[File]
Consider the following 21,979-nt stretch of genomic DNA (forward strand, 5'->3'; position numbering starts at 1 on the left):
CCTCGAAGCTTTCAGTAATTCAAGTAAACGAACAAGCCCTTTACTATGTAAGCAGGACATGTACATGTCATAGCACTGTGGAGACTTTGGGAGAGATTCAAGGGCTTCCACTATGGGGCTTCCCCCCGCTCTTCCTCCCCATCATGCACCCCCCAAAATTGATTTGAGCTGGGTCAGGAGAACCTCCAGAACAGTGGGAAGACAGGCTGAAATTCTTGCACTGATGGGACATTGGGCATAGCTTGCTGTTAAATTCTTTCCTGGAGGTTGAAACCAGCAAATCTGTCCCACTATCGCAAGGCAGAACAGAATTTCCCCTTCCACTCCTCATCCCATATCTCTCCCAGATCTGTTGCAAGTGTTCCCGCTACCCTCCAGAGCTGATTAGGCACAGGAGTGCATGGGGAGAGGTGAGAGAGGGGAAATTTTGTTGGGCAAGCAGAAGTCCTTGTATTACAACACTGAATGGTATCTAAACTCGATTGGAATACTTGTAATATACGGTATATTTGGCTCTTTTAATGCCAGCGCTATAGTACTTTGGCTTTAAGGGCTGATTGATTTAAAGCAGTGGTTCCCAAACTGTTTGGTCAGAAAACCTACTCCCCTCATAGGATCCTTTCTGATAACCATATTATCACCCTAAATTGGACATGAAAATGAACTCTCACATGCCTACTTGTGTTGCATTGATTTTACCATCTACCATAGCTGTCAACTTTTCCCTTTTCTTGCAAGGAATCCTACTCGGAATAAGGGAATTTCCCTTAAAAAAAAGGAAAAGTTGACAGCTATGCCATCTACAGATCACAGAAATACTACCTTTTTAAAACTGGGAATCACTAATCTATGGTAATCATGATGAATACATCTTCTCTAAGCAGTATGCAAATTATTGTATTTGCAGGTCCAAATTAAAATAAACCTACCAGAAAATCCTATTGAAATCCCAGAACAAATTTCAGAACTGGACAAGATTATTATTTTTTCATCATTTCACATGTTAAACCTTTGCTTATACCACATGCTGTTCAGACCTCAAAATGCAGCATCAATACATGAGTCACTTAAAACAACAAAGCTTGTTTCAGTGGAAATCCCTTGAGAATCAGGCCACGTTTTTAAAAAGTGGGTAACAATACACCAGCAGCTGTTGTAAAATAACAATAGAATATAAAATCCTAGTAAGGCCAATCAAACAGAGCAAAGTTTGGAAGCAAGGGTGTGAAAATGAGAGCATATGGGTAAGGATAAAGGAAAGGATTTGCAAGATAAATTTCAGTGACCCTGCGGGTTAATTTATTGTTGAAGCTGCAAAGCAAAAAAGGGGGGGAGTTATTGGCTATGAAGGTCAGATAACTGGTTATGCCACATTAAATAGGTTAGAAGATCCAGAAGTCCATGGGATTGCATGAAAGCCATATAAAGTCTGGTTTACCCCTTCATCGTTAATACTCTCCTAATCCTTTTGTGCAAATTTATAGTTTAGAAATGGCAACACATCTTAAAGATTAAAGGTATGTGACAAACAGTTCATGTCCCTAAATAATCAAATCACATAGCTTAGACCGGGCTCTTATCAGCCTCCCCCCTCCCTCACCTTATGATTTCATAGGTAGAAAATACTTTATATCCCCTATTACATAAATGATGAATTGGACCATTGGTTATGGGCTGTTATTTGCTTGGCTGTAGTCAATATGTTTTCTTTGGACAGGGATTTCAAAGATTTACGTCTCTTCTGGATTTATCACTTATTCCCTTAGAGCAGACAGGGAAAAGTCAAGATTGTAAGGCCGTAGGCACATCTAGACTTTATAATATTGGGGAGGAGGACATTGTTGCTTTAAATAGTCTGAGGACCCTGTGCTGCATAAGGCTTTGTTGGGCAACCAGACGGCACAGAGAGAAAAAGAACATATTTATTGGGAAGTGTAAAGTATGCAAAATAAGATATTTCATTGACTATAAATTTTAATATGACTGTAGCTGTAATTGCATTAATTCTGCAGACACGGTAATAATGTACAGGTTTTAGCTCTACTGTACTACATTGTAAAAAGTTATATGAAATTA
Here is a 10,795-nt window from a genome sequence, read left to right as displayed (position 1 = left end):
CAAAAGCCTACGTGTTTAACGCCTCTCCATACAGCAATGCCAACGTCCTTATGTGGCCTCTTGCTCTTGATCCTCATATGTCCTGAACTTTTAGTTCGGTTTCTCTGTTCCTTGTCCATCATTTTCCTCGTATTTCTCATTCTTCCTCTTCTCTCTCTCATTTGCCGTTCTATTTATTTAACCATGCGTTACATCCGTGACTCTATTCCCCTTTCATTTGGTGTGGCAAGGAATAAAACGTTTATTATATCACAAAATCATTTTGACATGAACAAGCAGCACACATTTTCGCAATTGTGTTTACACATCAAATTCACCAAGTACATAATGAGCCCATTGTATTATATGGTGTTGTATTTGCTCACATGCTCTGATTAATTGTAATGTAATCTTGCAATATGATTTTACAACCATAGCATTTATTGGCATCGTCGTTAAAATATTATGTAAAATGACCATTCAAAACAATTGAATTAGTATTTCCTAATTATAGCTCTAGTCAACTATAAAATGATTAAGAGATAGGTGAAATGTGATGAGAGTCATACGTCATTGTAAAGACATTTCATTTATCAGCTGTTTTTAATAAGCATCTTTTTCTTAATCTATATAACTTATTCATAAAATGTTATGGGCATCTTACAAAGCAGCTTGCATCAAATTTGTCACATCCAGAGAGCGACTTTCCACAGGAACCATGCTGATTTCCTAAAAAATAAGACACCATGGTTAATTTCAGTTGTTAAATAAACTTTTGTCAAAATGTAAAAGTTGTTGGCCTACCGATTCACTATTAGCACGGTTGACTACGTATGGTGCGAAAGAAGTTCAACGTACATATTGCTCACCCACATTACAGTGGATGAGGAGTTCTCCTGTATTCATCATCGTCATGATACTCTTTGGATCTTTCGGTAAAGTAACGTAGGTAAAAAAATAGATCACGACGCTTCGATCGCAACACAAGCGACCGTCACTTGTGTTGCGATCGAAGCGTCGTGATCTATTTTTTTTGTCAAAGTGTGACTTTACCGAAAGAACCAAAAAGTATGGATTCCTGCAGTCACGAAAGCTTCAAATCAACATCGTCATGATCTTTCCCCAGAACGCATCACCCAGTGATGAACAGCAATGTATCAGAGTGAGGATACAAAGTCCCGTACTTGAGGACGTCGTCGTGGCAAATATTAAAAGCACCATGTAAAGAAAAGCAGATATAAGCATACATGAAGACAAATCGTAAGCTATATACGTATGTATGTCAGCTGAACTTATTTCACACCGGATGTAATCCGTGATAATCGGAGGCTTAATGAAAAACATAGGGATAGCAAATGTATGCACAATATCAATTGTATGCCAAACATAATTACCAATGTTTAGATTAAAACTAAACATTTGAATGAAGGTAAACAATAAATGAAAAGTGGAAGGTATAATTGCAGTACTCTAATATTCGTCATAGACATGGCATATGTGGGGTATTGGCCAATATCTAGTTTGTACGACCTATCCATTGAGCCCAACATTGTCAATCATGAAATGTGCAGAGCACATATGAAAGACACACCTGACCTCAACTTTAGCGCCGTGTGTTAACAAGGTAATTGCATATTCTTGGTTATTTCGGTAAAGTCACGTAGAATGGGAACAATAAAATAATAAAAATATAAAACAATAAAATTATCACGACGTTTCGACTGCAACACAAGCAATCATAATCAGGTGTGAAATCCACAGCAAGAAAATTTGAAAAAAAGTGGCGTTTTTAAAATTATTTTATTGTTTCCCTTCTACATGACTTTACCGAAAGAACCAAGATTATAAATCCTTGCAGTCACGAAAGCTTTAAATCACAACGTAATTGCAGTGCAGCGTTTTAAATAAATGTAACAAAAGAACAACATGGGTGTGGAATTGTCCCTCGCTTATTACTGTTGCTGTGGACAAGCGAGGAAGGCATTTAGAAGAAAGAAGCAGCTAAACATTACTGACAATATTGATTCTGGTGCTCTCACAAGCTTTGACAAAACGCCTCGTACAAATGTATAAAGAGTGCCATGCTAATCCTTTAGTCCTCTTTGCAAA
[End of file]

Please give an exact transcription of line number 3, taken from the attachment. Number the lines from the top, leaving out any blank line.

Here is a 10,795-nt window from a genome sequence, read left to right as displayed (position 1 = left end):